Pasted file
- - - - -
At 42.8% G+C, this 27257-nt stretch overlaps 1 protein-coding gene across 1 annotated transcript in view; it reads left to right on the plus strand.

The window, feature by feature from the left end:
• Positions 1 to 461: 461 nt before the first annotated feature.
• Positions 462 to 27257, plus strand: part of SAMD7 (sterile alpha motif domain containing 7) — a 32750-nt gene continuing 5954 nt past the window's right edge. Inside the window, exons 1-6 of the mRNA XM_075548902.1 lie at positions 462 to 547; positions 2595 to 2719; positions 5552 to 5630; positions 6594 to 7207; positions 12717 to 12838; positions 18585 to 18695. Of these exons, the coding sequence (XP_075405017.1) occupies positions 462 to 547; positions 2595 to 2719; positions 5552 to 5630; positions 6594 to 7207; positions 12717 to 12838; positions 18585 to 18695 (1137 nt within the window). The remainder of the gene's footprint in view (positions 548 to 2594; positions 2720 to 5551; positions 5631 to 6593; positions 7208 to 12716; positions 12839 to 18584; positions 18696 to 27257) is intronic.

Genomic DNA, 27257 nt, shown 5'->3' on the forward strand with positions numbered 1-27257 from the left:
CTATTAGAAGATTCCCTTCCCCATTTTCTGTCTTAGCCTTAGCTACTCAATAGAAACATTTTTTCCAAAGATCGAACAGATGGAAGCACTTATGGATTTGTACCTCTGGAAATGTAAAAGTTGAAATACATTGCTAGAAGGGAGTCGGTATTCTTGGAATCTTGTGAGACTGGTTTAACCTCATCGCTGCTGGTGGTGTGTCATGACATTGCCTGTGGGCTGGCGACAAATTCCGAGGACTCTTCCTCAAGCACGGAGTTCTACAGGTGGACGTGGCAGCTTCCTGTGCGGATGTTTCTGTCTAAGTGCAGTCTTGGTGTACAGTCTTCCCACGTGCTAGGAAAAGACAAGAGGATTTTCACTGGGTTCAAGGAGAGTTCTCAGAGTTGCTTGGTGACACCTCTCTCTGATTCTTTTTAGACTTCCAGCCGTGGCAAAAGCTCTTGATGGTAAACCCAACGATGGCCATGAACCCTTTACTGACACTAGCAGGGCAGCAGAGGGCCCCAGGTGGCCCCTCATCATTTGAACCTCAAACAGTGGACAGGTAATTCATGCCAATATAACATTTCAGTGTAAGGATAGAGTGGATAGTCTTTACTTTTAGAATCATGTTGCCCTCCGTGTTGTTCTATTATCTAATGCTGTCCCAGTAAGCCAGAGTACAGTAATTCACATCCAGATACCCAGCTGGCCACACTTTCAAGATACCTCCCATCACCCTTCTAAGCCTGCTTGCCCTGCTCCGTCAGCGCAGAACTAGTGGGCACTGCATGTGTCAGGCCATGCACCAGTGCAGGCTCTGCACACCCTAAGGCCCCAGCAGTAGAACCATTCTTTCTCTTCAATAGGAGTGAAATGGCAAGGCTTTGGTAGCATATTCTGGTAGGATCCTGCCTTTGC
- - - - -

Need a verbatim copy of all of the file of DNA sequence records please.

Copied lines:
At 42.8% G+C, this 27257-nt stretch overlaps 1 protein-coding gene across 1 annotated transcript in view; it reads left to right on the plus strand.

The window, feature by feature from the left end:
• Positions 1 to 461: 461 nt before the first annotated feature.
• Positions 462 to 27257, plus strand: part of SAMD7 (sterile alpha motif domain containing 7) — a 32750-nt gene continuing 5954 nt past the window's right edge. Inside the window, exons 1-6 of the mRNA XM_075548902.1 lie at positions 462 to 547; positions 2595 to 2719; positions 5552 to 5630; positions 6594 to 7207; positions 12717 to 12838; positions 18585 to 18695. Of these exons, the coding sequence (XP_075405017.1) occupies positions 462 to 547; positions 2595 to 2719; positions 5552 to 5630; positions 6594 to 7207; positions 12717 to 12838; positions 18585 to 18695 (1137 nt within the window). The remainder of the gene's footprint in view (positions 548 to 2594; positions 2720 to 5551; positions 5631 to 6593; positions 7208 to 12716; positions 12839 to 18584; positions 18696 to 27257) is intronic.

Genomic DNA, 27257 nt, shown 5'->3' on the forward strand with positions numbered 1-27257 from the left:
CTATTAGAAGATTCCCTTCCCCATTTTCTGTCTTAGCCTTAGCTACTCAATAGAAACATTTTTTCCAAAGATCGAACAGATGGAAGCACTTATGGATTTGTACCTCTGGAAATGTAAAAGTTGAAATACATTGCTAGAAGGGAGTCGGTATTCTTGGAATCTTGTGAGACTGGTTTAACCTCATCGCTGCTGGTGGTGTGTCATGACATTGCCTGTGGGCTGGCGACAAATTCCGAGGACTCTTCCTCAAGCACGGAGTTCTACAGGTGGACGTGGCAGCTTCCTGTGCGGATGTTTCTGTCTAAGTGCAGTCTTGGTGTACAGTCTTCCCACGTGCTAGGAAAAGACAAGAGGATTTTCACTGGGTTCAAGGAGAGTTCTCAGAGTTGCTTGGTGACACCTCTCTCTGATTCTTTTTAGACTTCCAGCCGTGGCAAAAGCTCTTGATGGTAAACCCAACGATGGCCATGAACCCTTTACTGACACTAGCAGGGCAGCAGAGGGCCCCAGGTGGCCCCTCATCATTTGAACCTCAAACAGTGGACAGGTAATTCATGCCAATATAACATTTCAGTGTAAGGATAGAGTGGATAGTCTTTACTTTTAGAATCATGTTGCCCTCCGTGTTGTTCTATTATCTAATGCTGTCCCAGTAAGCCAGAGTACAGTAATTCACATCCAGATACCCAGCTGGCCACACTTTCAAGATACCTCCCATCACCCTTCTAAGCCTGCTTGCCCTGCTCCGTCAGCGCAGAACTAGTGGGCACTGCATGTGTCAGGCCATGCACCAGTGCAGGCTCTGCACACCCTAAGGCCCCAGCAGTAGAACCATTCTTTCTCTTCAATAGGAGTGAAATGGCAAGGCTTTGGTAGCATATTCTGGTAGGATCCTGCCTTTGC